Cllr Rezina Chowdhury, Lambeth’s cabinet member for Sustainable Lambeth and Clean Air, said: “This speeded up program of new Cycleways is very welcome news because it will help people access cleaner, cheaper and healthier transport. This new route through Lambeth is possible due to the permanent Railton Low Traffic Neighbourhood and supports our concerted efforts to make our borough fairer and fit for the future. Our most disadvantaged communities suffer most from poor air quality and poor health outcomes.
“Our car dominated streets deny people with disabilities the opportunity to move around their area safely and with confidence, children opportunities to play and present serious danger with hundreds of people killed and seriously injured in collisions every year. New Cycleways, such as the route between Herne Hill and Clapham via Brixton, therefore support our wider ambitions to re-balance our neighbourhoods.”
Cllr Rowena Champion, Islington Council’s Executive Member for Environment, Air Quality, and Transport, said: “In Islington, we’re determined to create a more environmentally-friendly future, where local people can harness the environmental, physical, mental, and financial benefits of walking, cycling, and wheeling. As part of this we’re committed to working with TfL, and we’re delighted to have supported them with the delivery of Cycleway 11. The route will make it easier to travel between Angel and Farringdon, while connecting with other popular cycle routes.”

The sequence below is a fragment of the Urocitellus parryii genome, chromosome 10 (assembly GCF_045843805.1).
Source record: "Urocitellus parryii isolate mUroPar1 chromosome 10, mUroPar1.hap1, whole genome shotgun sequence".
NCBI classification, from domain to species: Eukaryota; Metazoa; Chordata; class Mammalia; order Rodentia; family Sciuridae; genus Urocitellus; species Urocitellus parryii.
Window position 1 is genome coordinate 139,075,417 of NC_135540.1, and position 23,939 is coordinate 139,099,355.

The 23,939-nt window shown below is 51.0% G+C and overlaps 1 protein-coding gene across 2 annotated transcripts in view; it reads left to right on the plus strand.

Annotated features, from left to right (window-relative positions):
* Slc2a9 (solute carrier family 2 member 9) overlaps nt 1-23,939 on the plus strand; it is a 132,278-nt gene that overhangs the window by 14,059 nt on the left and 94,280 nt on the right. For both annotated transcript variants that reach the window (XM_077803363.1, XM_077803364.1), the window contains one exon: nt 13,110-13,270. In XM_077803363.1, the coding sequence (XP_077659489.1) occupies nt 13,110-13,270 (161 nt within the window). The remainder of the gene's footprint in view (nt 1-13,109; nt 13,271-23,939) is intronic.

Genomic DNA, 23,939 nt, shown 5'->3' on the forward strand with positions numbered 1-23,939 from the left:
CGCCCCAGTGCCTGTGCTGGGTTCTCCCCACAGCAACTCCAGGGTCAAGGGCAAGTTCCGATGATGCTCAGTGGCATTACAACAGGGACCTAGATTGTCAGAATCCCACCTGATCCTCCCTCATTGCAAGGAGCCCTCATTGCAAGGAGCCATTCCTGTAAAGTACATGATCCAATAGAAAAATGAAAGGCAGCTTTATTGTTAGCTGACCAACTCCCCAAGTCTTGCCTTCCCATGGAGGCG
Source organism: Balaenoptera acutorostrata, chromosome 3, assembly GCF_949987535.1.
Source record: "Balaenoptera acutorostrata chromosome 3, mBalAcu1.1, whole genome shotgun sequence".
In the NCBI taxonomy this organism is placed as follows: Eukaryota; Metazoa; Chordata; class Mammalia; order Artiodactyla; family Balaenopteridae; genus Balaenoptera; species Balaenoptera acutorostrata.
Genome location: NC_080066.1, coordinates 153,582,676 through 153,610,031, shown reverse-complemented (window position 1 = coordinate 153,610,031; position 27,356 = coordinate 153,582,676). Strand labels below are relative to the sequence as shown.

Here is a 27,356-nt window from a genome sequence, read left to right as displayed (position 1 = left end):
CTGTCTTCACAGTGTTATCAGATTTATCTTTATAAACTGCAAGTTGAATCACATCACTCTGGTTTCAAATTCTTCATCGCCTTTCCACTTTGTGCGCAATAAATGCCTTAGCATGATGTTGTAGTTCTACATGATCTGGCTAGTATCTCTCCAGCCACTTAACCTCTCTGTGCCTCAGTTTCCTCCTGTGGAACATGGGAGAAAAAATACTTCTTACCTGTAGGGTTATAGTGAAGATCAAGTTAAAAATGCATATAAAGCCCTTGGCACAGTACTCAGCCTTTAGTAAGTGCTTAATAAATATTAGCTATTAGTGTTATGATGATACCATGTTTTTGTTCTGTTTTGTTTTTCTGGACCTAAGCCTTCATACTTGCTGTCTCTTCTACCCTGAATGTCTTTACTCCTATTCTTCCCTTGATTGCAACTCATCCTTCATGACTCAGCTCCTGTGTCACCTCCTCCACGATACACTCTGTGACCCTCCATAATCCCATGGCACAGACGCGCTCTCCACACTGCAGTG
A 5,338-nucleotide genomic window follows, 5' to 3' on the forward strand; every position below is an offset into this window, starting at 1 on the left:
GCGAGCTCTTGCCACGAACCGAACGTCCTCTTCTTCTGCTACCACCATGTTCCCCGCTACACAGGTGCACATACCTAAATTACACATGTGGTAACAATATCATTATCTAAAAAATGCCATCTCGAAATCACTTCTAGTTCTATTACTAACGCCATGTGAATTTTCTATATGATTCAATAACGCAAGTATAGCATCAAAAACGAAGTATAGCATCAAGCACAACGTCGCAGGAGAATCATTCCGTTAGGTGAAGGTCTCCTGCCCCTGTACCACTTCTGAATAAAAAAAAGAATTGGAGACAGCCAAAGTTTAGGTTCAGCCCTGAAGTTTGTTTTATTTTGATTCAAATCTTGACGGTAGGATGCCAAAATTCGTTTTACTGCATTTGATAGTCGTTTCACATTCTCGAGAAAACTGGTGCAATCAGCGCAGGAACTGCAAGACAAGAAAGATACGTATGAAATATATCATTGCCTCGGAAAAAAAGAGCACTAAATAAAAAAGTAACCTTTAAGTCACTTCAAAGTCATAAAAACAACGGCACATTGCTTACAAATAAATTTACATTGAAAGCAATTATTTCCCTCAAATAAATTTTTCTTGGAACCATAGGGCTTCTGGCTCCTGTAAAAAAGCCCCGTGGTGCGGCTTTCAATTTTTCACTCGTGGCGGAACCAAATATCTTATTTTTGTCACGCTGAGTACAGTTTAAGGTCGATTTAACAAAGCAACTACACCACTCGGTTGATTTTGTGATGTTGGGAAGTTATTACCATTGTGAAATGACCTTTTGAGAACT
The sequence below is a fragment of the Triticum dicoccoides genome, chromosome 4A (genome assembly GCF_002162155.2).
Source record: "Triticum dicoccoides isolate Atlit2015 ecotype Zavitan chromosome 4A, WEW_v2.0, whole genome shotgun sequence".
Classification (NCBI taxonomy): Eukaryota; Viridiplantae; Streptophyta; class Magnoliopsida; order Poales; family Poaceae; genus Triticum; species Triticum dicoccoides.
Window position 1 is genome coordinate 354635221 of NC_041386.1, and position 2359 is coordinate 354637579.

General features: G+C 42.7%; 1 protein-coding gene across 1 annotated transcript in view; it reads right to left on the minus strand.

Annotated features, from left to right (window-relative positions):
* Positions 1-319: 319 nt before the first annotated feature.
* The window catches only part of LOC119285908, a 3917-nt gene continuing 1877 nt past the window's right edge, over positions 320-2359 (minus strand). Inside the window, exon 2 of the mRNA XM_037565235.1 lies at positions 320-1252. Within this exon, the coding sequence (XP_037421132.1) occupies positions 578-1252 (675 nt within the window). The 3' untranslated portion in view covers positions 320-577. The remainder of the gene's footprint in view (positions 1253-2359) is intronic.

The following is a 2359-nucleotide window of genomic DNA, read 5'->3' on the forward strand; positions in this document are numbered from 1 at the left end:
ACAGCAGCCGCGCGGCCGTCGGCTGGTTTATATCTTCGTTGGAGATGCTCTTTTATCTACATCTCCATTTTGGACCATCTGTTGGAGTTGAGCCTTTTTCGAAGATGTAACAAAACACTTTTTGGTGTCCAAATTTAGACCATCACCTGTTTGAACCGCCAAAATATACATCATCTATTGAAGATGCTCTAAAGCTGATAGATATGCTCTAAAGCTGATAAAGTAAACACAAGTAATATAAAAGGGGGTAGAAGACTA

TfL announced last autumn that it will restart work on paused schemes to make the capital’s roads safer and more attractive for those walking and cycling, following vital investment being secured as part of the latest funding agreement with Government. Since April last year, TfL and boroughs have delivered 14.6km of new or upgraded cycle routes and there are a further 13.9km in construction. In total, TfL aims to deliver at least 39km of new or upgraded cycle routes over the next 18 months, with the support of boroughs.
TfL’s funding agreement with Government secured £80m per year to be invested in walking and cycling schemes, with a further £69m per year allocated to boroughs. TfL has so far reduced danger at 43 junctions across London as part of its Safer Junctions programme, with work on at a further two locations set to start this year. All locations in the Safer Junctions programme had higher-than-average collision rates and this improvement work is a vital part of TfL’s Vision Zero ambition.
TfL recently launched local engagement on plans to introduce 28km of new 20mph speed limit on its roads within the boroughs of Camden, Islington, Hackney, Haringey and Tower Hamlets. The new speed limits would help to make a large area of London safer and more attractive for people in these communities to live, work and play, encouraging more people out of their cars to walk, cycle and use public transport.
(Picture – TfL)